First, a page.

You are on page 1of 2

Fears of the writer

Long poem authors sometimes find great difficulty in making the entire poem
coherent and/or deciding on a way to end it or wrap it up. Fear of failure is also
a common concern, that perhaps the poem will not have as great an impact as
intended. Since many long poems take the author's lifetime to complete, this
concern is especially troubling to anyone who attempts the long poem. Ezra Pound is
an example of this dilemma, with his poem The Cantos.[3] As the long poem's roots
lie in the epic, authors of the long poem often feel an intense pressure to make
their long poems the defining literature of the national identity or the shared
identity of a large group of people. The American long poem is under pressure from
its European predecessors, revealing a special variety of this anxiety. Walt
Whitman tried to achieve this idea of characterizing the American identity in Song
of Myself. Thus, when the author feels that their work fails to reach such a
caliber or catalyze a change within the intended audience, they might consider the
poem a failure as a whole.

Poets attempting to write a long poem often struggle to find the right form or
combination of forms to use. Since the long poem itself cannot be strictly defined
by one certain form, a challenge lies in choosing the most effective form.[4]

Generic conundrums

The long poem has been considered a problematic genre for women writers. Its roots
in epic make the genre appear to be non-inclusive of female writers. This is due to
the epic's long history of being primarily a realm of writing for men.[5]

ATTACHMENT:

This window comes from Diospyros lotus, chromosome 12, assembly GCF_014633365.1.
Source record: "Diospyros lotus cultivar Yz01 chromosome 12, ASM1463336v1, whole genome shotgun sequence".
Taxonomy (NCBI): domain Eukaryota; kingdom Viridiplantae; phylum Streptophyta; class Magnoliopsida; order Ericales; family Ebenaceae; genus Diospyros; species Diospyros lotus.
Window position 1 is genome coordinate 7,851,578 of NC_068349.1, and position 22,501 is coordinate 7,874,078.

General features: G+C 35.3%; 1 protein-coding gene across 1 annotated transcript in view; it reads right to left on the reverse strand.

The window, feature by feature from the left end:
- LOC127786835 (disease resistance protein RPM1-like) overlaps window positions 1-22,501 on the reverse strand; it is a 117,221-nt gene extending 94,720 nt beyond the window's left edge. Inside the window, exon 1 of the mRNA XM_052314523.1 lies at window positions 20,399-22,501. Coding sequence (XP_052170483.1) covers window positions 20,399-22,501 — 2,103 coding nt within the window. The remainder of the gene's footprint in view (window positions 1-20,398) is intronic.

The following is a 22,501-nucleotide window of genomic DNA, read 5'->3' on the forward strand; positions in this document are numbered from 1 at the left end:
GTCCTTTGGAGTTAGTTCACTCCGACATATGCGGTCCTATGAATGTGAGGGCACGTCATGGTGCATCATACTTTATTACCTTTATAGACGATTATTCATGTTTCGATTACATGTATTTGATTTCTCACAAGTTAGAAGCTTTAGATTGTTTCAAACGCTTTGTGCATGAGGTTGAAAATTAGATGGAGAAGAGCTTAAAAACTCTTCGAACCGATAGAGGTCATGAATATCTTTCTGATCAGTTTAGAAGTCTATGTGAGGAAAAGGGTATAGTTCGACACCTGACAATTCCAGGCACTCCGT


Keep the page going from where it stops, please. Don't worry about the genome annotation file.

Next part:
Lyric intensity

Some critics, most emphatically Edgar Allan Poe, consider poetry as a whole to be
more closely tied to the lyric. They complain that the emotional intensity involved
within a lyric is impossible to maintain in the length of the long poem, thus
rendering the long poem impossible or inherently a failure.[6]

In his article "The long poem: sequence or consequence?" Ted Weiss quotes a passage
from M. L. Rozenthal and Sally M. Gall's "The Modern Poetic Sequence" inspired by
Poe's sentiments, "What we term a long poem is, in fact, merely a succession of
brief ones.... It is needless to demonstrate that a poem is such, only inasmuch as
it intensely excites, by elevating, the soul; and all intense excitements are,
through a psychal-necessity, brief. For this reason, at least one half of the
Paradise Lost is essentially prose—a succession of poetical excitements
interspersed, inevitably,with corresponding depressions—the whole being deprived,
through the extremities of its length, of the vastly important artistic element,
totality, or unity, of effect. In short, a poem to be truly a poem should not
exceed a half hour's reading. In any case, no unified long poem is possible."[7]


One genre theory claims that once a poem takes on multiple voices, it becomes a
novel. Many long poems do make use of multiple voices, while still maintaining all
the element of a poem, and therefore cause even more confusion when trying to
define their genre.[citation needed]

Naming and subgenres

Critic Lynn Keller also expresses concerns about the genre in her essay "Pushing
the Limits." Keller states that because of the debate over and prevalence of
subgenres and forms within the overarching genre of long poem, critics and readers
tend to choose one subgenre, typically the epic form, as being the "authentic"
representative form of the genre. Therefore, this causes the other equally
important subgenres to be subject to criticism for not adhering to the more
"authentic" form of long poem.[8] Other critics of the long poem sometimes hold the
belief that with long poems, there is no "middle ground." They view long poems as
ultimately being either epics or lyrics.[citation needed]

Many critics refer to the long poem by various adjective-filled subgenre names that
often are made of various components found within the poem. These can lead to
confusion about what a long poem is exactly. Below you will find a list describing
the most common (and agreed upon) subgenre categories.[3]